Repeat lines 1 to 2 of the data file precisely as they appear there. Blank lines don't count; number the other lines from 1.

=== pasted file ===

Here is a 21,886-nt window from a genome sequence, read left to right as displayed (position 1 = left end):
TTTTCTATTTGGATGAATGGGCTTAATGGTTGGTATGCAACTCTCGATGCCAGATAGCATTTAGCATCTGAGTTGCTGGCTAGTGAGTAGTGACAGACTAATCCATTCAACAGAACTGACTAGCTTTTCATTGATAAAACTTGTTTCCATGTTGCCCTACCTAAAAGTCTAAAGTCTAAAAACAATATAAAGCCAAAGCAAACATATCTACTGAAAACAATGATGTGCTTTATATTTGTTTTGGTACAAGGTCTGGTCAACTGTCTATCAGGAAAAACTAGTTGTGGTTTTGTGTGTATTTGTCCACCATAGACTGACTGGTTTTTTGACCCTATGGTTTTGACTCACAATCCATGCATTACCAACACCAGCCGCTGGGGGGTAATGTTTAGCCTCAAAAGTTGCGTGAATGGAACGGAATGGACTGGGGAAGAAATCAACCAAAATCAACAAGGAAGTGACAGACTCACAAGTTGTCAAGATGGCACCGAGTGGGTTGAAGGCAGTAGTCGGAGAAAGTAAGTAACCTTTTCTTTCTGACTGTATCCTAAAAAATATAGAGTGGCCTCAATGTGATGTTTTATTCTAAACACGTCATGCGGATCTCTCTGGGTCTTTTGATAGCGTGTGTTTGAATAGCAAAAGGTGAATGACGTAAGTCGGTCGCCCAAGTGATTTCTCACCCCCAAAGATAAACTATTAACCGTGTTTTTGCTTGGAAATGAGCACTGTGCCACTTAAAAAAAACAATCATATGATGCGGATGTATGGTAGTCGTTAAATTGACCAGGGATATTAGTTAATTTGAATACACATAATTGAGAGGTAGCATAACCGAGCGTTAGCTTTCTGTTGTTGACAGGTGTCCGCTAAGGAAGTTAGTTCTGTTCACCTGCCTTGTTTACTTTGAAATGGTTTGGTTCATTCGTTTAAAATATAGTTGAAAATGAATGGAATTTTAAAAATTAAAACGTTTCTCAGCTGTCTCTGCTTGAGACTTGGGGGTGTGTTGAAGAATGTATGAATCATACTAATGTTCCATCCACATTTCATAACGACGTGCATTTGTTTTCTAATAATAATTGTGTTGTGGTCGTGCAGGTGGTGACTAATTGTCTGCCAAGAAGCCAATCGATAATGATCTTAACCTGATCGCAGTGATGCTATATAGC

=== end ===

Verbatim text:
Here is a 21,886-nt window from a genome sequence, read left to right as displayed (position 1 = left end):
TTTTCTATTTGGATGAATGGGCTTAATGGTTGGTATGCAACTCTCGATGCCAGATAGCATTTAGCATCTGAGTTGCTGGCTAGTGAGTAGTGACAGACTAATCCATTCAACAGAACTGACTAGCTTTTCATTGATAAAACTTGTTTCCATGTTGCCCTACCTAAAAGTCTAAAGTCTAAAAACAATATAAAGCCAAAGCAAACATATCTACTGAAAACAATGATGTGCTTTATATTTGTTTTGGTACAAGGTCTGGTCAACTGTCTATCAGGAAAAACTAGTTGTGGTTTTGTGTGTATTTGTCCACCATAGACTGACTGGTTTTTTGACCCTATGGTTTTGACTCACAATCCATGCATTACCAACACCAGCCGCTGGGGGGTAATGTTTAGCCTCAAAAGTTGCGTGAATGGAACGGAATGGACTGGGGAAGAAATCAACCAAAATCAACAAGGAAGTGACAGACTCACAAGTTGTCAAGATGGCACCGAGTGGGTTGAAGGCAGTAGTCGGAGAAAGTAAGTAACCTTTTCTTTCTGACTGTATCCTAAAAAATATAGAGTGGCCTCAATGTGATGTTTTATTCTAAACACGTCATGCGGATCTCTCTGGGTCTTTTGATAGCGTGTGTTTGAATAGCAAAAGGTGAATGACGTAAGTCGGTCGCCCAAGTGATTTCTCACCCCCAAAGATAAACTATTAACCGTGTTTTTGCTTGGAAATGAGCACTGTGCCACTTAAAAAAAACAATCATATGATGCGGATGTATGGTAGTCGTTAAATTGACCAGGGATATTAGTTAATTTGAATACACATAATTGAGAGGTAGCATAACCGAGCGTTAGCTTTCTGTTGTTGACAGGTGTCCGCTAAGGAAGTTAGTTCTGTTCACCTGCCTTGTTTACTTTGAAATGGTTTGGTTCATTCGTTTAAAATATAGTTGAAAATGAATGGAATTTTAAAAATTAAAACGTTTCTCAGCTGTCTCTGCTTGAGACTTGGGGGTGTGTTGAAGAATGTATGAATCATACTAATGTTCCATCCACATTTCATAACGACGTGCATTTGTTTTCTAATAATAATTGTGTTGTGGTCGTGCAGGTGGTGACTAATTGTCTGCCAAGAAGCCAATCGATAATGATCTTAACCTGATCGCAGTGATGCTATATAGC